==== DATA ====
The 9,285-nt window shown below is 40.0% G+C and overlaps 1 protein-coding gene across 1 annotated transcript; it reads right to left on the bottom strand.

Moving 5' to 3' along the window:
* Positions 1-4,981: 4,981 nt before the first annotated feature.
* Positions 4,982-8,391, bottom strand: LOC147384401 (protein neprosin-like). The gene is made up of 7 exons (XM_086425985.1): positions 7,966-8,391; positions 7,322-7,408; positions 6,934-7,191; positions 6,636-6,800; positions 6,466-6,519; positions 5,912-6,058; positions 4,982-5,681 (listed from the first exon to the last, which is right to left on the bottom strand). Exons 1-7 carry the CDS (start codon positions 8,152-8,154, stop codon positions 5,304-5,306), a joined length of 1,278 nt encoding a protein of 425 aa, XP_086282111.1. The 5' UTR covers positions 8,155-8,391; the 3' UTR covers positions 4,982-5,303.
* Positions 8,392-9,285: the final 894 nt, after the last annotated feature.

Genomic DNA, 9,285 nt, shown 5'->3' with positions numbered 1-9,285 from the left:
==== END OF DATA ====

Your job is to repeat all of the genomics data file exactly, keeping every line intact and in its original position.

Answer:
The 9,285-nt window shown below is 40.0% G+C and overlaps 1 protein-coding gene across 1 annotated transcript; it reads right to left on the bottom strand.

Moving 5' to 3' along the window:
* Positions 1-4,981: 4,981 nt before the first annotated feature.
* Positions 4,982-8,391, bottom strand: LOC147384401 (protein neprosin-like). The gene is made up of 7 exons (XM_086425985.1): positions 7,966-8,391; positions 7,322-7,408; positions 6,934-7,191; positions 6,636-6,800; positions 6,466-6,519; positions 5,912-6,058; positions 4,982-5,681 (listed from the first exon to the last, which is right to left on the bottom strand). Exons 1-7 carry the CDS (start codon positions 8,152-8,154, stop codon positions 5,304-5,306), a joined length of 1,278 nt encoding a protein of 425 aa, XP_086282111.1. The 5' UTR covers positions 8,155-8,391; the 3' UTR covers positions 4,982-5,303.
* Positions 8,392-9,285: the final 894 nt, after the last annotated feature.

Genomic DNA, 9,285 nt, shown 5'->3' with positions numbered 1-9,285 from the left: